The recent Tufts Dance and Drama Department production of Next to Normal portrays characters facing a wide array of mental health issues. There’s a mother dealing with bipolar disorder and coping with the loss of her infant son nearly 20 years earlier, a husband struggling to put on a happy face as his family falls apart, and a daughter who strives for academic excellence—and later starts popping pills—to cope with the absence of her mother’s love. The family dilutes the symptoms with music, pills, and lies until, more by necessity than by choice, the reality of their dysfunction comes flooding through, making way for discussions and eventual resolutions.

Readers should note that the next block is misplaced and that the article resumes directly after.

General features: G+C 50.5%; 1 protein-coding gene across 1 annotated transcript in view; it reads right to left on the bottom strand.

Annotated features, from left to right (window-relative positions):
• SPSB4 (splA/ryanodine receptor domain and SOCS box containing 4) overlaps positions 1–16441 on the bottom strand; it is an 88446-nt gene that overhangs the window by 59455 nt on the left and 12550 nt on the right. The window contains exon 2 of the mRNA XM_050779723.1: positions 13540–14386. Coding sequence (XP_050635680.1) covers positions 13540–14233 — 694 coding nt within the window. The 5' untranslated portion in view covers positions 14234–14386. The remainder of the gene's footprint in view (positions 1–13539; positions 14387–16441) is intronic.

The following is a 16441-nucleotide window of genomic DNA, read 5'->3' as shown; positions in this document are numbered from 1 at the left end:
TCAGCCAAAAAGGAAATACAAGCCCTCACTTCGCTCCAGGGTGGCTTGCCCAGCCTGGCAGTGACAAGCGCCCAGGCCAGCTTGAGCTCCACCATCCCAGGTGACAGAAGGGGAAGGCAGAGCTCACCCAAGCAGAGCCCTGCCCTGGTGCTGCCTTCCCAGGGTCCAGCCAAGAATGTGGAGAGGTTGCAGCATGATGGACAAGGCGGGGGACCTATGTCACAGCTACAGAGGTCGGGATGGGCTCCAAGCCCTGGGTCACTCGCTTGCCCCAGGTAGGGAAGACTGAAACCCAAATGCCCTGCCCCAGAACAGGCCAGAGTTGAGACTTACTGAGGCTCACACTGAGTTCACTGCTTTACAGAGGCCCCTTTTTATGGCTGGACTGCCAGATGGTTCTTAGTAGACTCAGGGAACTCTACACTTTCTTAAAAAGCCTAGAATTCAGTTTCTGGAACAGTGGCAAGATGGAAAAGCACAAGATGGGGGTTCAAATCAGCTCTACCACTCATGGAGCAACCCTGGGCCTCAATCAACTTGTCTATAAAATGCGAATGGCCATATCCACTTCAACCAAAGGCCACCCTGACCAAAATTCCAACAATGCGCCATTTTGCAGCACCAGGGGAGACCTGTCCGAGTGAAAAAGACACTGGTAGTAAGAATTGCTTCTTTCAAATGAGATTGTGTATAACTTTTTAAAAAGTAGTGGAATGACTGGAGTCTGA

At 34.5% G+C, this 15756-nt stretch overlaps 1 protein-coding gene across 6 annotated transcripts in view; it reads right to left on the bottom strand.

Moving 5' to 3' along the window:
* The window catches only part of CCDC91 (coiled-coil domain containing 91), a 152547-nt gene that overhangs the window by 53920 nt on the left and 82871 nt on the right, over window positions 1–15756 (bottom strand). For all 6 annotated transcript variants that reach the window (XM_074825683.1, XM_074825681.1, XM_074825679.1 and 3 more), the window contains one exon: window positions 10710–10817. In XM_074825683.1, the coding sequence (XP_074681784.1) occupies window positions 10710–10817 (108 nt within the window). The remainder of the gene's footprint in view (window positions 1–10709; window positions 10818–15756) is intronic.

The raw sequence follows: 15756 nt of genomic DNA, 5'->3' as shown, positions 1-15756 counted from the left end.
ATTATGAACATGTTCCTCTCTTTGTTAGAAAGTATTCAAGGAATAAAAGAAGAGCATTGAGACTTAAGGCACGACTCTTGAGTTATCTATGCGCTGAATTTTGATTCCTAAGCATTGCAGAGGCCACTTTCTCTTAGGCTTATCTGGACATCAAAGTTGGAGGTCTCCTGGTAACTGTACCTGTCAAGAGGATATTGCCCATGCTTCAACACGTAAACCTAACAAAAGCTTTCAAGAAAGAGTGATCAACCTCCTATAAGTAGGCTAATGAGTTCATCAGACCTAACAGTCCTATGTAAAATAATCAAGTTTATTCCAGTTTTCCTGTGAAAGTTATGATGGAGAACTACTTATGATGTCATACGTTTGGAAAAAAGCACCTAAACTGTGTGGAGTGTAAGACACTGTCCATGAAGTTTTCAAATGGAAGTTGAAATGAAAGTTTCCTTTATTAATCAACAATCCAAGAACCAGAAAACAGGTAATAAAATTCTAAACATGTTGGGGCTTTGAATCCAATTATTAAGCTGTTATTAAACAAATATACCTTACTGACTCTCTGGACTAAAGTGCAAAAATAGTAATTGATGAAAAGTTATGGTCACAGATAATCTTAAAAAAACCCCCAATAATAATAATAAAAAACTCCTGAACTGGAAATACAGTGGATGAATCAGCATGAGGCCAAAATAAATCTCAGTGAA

Modern college students on the whole are following a similar trajectory from silent coping to seeking support. A 2015 study of mental health in 93 US colleges and universities finds that the number of students seeking mental health services has grown by almost 30 percent in just the past six years. Julie Jampel, the Staff Psychologist and Director of Training at Tufts Counseling and Mental Health Services (CMHS), said that the most significant change to our campus’s center has been in the numbers: about one-quarter of the student body currently uses a CMHS resource during their time at Tufts. And while the on-campus counselors are popular, they are only one of the many options now offered in the realm of mental health. Students are slowly beginning to absorb an important message: it is acceptable to seek help.